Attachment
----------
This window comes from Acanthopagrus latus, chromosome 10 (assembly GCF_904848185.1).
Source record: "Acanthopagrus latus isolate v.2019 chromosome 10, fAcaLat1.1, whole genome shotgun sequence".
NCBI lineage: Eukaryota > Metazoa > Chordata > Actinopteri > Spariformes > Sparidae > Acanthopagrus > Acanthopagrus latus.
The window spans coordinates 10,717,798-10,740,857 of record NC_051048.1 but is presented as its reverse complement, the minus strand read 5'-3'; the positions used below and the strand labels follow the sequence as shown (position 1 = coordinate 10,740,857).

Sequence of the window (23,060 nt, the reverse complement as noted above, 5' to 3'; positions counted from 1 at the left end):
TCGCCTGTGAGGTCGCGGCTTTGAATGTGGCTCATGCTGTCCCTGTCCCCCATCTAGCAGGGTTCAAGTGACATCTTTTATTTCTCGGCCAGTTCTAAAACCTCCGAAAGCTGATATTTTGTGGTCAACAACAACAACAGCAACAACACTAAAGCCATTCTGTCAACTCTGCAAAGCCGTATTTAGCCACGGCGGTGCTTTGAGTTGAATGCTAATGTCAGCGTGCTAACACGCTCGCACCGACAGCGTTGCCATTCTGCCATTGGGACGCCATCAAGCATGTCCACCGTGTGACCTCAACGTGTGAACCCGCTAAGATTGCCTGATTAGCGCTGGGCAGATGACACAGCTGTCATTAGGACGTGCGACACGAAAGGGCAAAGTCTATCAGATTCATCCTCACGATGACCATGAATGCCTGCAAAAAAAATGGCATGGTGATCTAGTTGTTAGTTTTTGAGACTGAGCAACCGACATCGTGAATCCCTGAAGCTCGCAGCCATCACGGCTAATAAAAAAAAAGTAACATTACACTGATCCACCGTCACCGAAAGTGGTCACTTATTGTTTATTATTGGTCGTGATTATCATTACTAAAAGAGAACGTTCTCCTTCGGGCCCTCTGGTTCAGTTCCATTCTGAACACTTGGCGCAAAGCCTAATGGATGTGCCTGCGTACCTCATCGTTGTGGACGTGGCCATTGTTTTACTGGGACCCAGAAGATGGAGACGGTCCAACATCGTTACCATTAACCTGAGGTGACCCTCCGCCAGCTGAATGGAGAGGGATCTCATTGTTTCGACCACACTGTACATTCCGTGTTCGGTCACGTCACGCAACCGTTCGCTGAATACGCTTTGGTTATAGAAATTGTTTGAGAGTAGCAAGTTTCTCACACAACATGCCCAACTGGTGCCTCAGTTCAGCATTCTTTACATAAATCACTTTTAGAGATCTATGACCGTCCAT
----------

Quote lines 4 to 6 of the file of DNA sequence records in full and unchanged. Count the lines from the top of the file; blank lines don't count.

The window spans coordinates 10,717,798-10,740,857 of record NC_051048.1 but is presented as its reverse complement, the minus strand read 5'-3'; the positions used below and the strand labels follow the sequence as shown (position 1 = coordinate 10,740,857).

Sequence of the window (23,060 nt, the reverse complement as noted above, 5' to 3'; positions counted from 1 at the left end):
TCGCCTGTGAGGTCGCGGCTTTGAATGTGGCTCATGCTGTCCCTGTCCCCCATCTAGCAGGGTTCAAGTGACATCTTTTATTTCTCGGCCAGTTCTAAAACCTCCGAAAGCTGATATTTTGTGGTCAACAACAACAACAGCAACAACACTAAAGCCATTCTGTCAACTCTGCAAAGCCGTATTTAGCCACGGCGGTGCTTTGAGTTGAATGCTAATGTCAGCGTGCTAACACGCTCGCACCGACAGCGTTGCCATTCTGCCATTGGGACGCCATCAAGCATGTCCACCGTGTGACCTCAACGTGTGAACCCGCTAAGATTGCCTGATTAGCGCTGGGCAGATGACACAGCTGTCATTAGGACGTGCGACACGAAAGGGCAAAGTCTATCAGATTCATCCTCACGATGACCATGAATGCCTGCAAAAAAAATGGCATGGTGATCTAGTTGTTAGTTTTTGAGACTGAGCAACCGACATCGTGAATCCCTGAAGCTCGCAGCCATCACGGCTAATAAAAAAAAAGTAACATTACACTGATCCACCGTCACCGAAAGTGGTCACTTATTGTTTATTATTGGTCGTGATTATCATTACTAAAAGAGAACGTTCTCCTTCGGGCCCTCTGGTTCAGTTCCATTCTGAACACTTGGCGCAAAGCCTAATGGATGTGCCTGCGTACCTCATCGTTGTGGACGTGGCCATTGTTTTACTGGGACCCAGAAGATGGAGACGGTCCAACATCGTTACCATTAACCTGAGGTGACCCTCCGCCAGCTGAATGGAGAGGGATCTCATTGTTTCGACCACACTGTACATTCCGTGTTCGGTCACGTCACGCAACCGTTCGCTGAATACGCTTTGGTTATAGAAATTGTTTGAGAGTAGCAAGTTTCTCACACAACATGCCCAACTGGTGCCTCAGTTCAGCATTCTTTACATAAATCACTTTTAGAGATCTATGACCGTCCAT